Global Insight

December 26, 2012 4:50 pm

Asian jitters drive race for strategic ties

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India and Asean are bolstering relations amid concerns over China’s growing power

Neither Manmohan Singh, the octogenarian and rather bookish Indian prime minister, nor Hun Sen, the former Khmer Rouge guerrilla-turned-prime minister of Cambodia, is in the habit of watching recreational motor rallies.

Yet there they both were – along with the Sultan of Brunei and other dignitaries from India and the Association of Southeast Asian Nations – at the finish line of the 8,000km “Asean-India Car Rally” in New Delhi last week.

The improbable prime ministerial interest in this rugged event, which coincided with a well-attended summit of Asian leaders, is the latest sign of the strengthening ties between the world’s largest democracy and the 10 Asean nations that lie to the east.

Both India and Asean, wary of China’s growing economic and military power, are eager to reconstruct a relationship with deep historical roots but only tenuous links in modern times. The US and Japan, equally concerned by China’s rise and its expansive claims to much of the South China Sea, are applauding from the sidelines.

Economically and strategically, the combination of India and Asean is no small matter. As Mr Singh said in his speech to open the summit, the two zones comprise 1.8bn people – a quarter of humanity – and have a combined gross domestic product of $3.8tn.

Trade between the two is modest but growing fast, having increased tenfold in the past decade. India and Asean have finalised a trade agreement in services and investment, to complement the one in goods, and are aiming for two-way trade of more than $100bn a year by 2015.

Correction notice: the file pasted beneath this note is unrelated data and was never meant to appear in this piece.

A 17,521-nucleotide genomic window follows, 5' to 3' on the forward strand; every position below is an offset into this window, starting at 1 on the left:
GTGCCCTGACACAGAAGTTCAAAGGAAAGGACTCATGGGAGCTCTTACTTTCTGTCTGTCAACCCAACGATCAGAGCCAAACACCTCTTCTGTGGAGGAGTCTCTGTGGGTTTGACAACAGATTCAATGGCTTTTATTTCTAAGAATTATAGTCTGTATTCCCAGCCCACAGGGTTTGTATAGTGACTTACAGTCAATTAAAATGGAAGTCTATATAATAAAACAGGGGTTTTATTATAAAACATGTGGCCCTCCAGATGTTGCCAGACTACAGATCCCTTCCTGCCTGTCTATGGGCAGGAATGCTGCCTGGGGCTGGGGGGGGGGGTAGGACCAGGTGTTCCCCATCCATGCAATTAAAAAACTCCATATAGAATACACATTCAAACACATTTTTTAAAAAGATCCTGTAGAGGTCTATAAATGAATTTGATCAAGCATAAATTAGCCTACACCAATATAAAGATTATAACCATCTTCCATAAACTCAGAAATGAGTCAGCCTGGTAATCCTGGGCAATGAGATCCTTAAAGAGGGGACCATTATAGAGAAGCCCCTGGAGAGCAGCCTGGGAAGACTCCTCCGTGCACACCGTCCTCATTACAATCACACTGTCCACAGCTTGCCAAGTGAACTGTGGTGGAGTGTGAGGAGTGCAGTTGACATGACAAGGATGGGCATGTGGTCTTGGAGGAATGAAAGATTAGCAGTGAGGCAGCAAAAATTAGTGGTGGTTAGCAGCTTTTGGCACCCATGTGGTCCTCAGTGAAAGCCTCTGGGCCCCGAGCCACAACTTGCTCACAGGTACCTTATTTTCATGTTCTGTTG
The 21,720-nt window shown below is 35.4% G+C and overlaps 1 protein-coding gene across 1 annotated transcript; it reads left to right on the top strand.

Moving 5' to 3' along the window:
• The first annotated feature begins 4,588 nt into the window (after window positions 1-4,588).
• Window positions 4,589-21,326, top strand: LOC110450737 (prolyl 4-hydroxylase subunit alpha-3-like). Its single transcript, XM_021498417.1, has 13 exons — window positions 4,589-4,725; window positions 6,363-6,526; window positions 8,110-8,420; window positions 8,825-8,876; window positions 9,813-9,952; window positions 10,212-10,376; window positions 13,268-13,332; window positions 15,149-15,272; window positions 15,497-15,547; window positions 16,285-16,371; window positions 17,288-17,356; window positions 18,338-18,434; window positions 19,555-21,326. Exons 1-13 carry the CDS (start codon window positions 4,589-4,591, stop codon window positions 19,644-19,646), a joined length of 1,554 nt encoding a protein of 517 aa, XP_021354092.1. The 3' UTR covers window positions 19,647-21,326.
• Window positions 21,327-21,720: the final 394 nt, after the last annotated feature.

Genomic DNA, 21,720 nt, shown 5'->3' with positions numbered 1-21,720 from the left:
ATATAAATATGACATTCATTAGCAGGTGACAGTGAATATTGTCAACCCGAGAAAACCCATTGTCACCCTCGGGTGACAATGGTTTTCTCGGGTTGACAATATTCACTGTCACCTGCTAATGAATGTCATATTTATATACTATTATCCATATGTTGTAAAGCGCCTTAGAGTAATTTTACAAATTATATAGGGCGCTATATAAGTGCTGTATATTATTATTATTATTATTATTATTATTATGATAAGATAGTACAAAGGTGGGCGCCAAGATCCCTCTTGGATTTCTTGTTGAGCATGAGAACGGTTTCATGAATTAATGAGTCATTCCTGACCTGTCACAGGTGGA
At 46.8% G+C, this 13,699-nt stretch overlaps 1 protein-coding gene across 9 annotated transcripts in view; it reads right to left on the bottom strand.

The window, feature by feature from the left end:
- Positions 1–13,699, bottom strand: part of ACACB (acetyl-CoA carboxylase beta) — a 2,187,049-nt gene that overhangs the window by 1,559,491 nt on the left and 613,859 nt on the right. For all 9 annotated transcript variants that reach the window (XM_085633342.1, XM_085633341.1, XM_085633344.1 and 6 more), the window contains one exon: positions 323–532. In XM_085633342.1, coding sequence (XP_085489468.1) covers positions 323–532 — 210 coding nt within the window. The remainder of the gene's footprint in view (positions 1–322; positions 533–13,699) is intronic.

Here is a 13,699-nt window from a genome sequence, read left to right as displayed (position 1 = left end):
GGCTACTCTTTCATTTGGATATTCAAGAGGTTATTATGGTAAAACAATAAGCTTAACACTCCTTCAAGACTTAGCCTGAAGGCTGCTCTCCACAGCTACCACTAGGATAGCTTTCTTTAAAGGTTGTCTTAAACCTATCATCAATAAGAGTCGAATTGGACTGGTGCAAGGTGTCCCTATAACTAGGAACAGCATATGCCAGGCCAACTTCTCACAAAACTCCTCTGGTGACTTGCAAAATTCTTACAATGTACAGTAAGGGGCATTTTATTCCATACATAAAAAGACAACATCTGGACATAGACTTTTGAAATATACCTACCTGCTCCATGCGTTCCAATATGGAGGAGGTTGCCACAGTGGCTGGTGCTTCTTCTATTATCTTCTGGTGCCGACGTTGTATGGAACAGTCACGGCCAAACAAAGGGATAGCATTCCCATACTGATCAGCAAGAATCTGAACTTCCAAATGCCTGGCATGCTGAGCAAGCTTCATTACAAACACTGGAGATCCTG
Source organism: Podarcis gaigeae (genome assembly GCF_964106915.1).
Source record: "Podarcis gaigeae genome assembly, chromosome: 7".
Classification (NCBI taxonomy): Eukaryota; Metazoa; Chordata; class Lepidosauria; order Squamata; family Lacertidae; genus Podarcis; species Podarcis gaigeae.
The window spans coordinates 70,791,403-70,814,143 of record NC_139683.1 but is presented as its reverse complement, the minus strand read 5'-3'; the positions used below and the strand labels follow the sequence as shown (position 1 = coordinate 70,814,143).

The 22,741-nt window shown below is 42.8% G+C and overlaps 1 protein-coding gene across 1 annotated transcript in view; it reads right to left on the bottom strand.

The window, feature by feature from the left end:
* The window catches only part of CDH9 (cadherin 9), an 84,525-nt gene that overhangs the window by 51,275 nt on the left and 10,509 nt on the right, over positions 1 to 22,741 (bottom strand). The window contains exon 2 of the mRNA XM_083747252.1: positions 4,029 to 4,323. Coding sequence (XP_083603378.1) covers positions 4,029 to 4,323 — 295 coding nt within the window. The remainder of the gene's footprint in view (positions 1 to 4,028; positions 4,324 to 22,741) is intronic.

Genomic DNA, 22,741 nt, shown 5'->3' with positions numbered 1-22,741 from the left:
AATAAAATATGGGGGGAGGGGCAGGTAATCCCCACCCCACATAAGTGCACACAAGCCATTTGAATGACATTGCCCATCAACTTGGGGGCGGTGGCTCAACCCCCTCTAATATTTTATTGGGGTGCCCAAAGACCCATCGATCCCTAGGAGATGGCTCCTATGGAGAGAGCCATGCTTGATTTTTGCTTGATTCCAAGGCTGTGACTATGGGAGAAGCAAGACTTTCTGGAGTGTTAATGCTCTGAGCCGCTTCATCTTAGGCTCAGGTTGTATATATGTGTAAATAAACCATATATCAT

The recent opening to the world of the Asean member Myanmar, on India’s eastern border, has prompted much excited talk of a “Trilateral Highway” that would link India by road to Myanmar and Thailand, and also to Laos and Cambodia – although the rally drivers’ experiences of shocking roads suggest much work remains to be done.

But it is the strategic and especially the maritime aspect of the India-Asean relationship that has taken on a new urgency since China began pressing its contested claims to the South China Sea – an issue that provoked a public row between China and the Philippines at the East Asia Summit in November.

“The India-Asean engagement began with a strong economic emphasis, but it is also becoming increasingly strategic,” Mr Singh said last week. “India and Asean nations should intensify their engagement for maritime security and safety, for freedom of navigation and for peaceful settlement of maritime disputes in accordance with international law.”

These were not just words. Less than three weeks earlier, Admiral D.K. Joshi, the Indian navy chief, had said India was prepared to send ships to defend its interests in the South China Sea, where India’s Oil and Natural Gas Corporation is engaged in exploration off Vietnam.

A few days later, Vice-Admiral Su Zhiqian, a Chinese naval commander, was quoted as saying in Sri Lanka that his navy would “actively maintain the peace and stability of the Indian Ocean”.

This close interest in each other’s home waters is an important reason why the two big powers have been vigorously courting the southeast Asia region that straddles the two seas.

India and Asean have each known for years that they need to diversify their trading partnerships and alliances so as not to become too dependent on the Chinese economy, or too vulnerable to its resurgent military power.

Revived tensions in the South China Sea have given new impetus to this move towards more co-operation. “Certainly it has regained a greater edge because of what has been happening over the past year and a half,” says Shyam Saran, a former Indian foreign secretary. “There is no doubt that there is heightened nervousness among Asean countries.”

Asean is a disparate group, and usually only Vietnam or the Philippines will speak openly of what they see as the threat from China. India, meanwhile, is careful not to offend its giant neighbour, with which it fought – and lost – a short border war in 1962.

But when Mr Singh speaks of “unsettled questions and unresolved issues in our region”, and when Asean and India establish a “strategic partnership” and jointly call for “unfettered movement of trade in accordance with international law” – as they did last week – it is a safe bet that China is on their minds.

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